A US government-funded nonprofit known as “the mountain retreat for the liberal elite” sponsored a “tabletop exercise” intended to influence coverage of a leak of documents related to Hunter Biden, the latest installment of Elon Musk’s “Twitter Files” reveals.
In a series of tweets Monday, independent journalist Michael Shellenberger posted confidential documents from the Aspen Institute’s September 2020 event, which he said was attended by Twitter’s then-head of trust and safety, Facebook’s head of security policy and top national security reporters from The New York Times and The Washington Post.
The exercise by the “Aspen Digital Hack-and-Dump Working Group” involved an 11-day scenario in October 2020 that began with the imaginary release of falsified records related to Hunter Biden’s controversial employment by the Ukrainian energy company Burisma, which paid him as much as $1 million a year to serve on its board when his father was vice president.
“The goal was to shape how the media covered it — and how social media carried it,” Shellenberger wrote.
But the drill was put into practical use weeks later, when The Post broke the news about Hunter Biden’s infamous laptop — which was either ignored or downplayed by most mainstream news outlets and suppressed by both Twitter and Facebook.
While they derided the reporting as potential disinformation well after the story broke, some two years later major news organizations including the Times and The Washington Post chose to authenticate key emails from the laptop and both Twitter founder Jack Dorsey and Facebook founder Mark Zuckerberg have since admitted it was wrong to crack down on The Post’s reporting.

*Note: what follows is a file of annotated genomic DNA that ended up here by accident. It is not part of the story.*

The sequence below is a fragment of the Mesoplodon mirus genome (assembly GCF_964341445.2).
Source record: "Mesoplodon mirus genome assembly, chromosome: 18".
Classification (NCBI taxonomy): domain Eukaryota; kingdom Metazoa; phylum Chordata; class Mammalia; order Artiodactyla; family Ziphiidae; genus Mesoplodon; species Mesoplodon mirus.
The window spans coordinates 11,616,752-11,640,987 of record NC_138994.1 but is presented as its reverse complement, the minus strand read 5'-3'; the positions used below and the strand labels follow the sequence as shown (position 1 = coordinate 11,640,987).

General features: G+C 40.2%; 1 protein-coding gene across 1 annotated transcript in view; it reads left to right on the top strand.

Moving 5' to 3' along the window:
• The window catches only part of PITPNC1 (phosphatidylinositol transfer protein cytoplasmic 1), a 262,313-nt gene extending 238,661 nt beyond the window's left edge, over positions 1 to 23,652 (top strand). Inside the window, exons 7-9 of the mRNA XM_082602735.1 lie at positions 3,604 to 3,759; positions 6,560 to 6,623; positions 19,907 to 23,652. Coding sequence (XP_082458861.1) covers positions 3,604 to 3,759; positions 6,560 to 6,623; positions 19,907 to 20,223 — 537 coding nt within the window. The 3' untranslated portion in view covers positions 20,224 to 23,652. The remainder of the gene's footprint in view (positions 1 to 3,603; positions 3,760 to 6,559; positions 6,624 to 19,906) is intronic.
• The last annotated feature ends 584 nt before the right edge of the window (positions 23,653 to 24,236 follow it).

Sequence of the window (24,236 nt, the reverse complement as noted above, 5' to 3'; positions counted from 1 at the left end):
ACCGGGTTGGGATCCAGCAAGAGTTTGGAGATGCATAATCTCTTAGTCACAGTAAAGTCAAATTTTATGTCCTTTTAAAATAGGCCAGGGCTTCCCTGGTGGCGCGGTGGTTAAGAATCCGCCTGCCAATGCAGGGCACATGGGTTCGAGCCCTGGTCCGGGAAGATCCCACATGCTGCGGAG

In a message sent just three days after The Post’s Oct. 14, 2020, scoop, journalist and author Garrett Graff apparently reached out to fellow participants in the Aspen Institute exercise.
“Stephen was right!” he wrote.
Graff, whose latest book is “Watergate: A New History,” didn’t immediately return a request for comment and it’s unclear who “Stephen” is.
The exercise was organized by Vivian Schiller, a former top executive at National Public Radio, Twitter, The New York Times and NBC News, Shellenberger reported.
Since January 2020, she’s been the executive director of Aspen Digital, which its parent organization says “empowers policymakers, civic organizations, companies, and the public to be responsible stewards of technology and media in the service of an informed, just, and equitable world.”
Neither Schiller nor an institute spokesperson returned The Post’s requests for comment Monday.
A 2019 report by The Economist magazine described the Aspen Institute — which sponsors weeklong seminars and an annual, 10-day “Ideas Festival” favored by celebrities, business leaders and politicians — as “the mountain retreat for the liberal elite” and said that waiting in line for a buffet lunch “felt like being trapped on the front page of the New York Times.”
The US State Department sponsors the Aspen-run “Stevens Initiative” student-exchange program, which in 2020 announced up to $10 million in grants and is named after the late Ambassador to Libya Chris Stevens, who was killed in the 2012 terrorist attack on the American embassy in Benghazi.
A 2020 report by the Center for International Policy ranked the Aspen Institute No. 5 on a list of US think tanks that receive foreign funding, with more than $8 million coming from “primarily Western democracies, as well as “undemocratic regimes in Saudi Arabia and the United Arab Emirates.”
But a leaked, 2015 recording of an Aspen Institute speech in which former Mayor Michael Bloomberg defended racial profiling by cops helped torpedo his 2020 presidential campaign and New York Times columnist David Brooks was forced to resign from a paid position with the organization last year due to a conflict of interest because he wrote about its “Weave Project,” which was initially funded by Facebook and others.
The institute — which reported more than $151 million in revenue in 2020 and had more than $352 million in net assets, according to its latest IRS filing — receives “substantial funding” from groups such as the Bill & Melinda Gates Foundation and its top donors include Craigslist founder Craig Newmark, a frequent backer of Democratic candidates, and Amazon founder Jeff Bezos’ parents, Jacklyn and Miguel Bezos.
Its list of contributors also features former Treasury Secretary Robert Rubin, who served under then-President Bill Clinton, New York Times columnist Thomas Friedman, US Ambassador to Norway Marc Nathason, former Biden administration coronavirus czar Jeffrey Zients and ex-US Rep. Jane Harman (D-Calif.)
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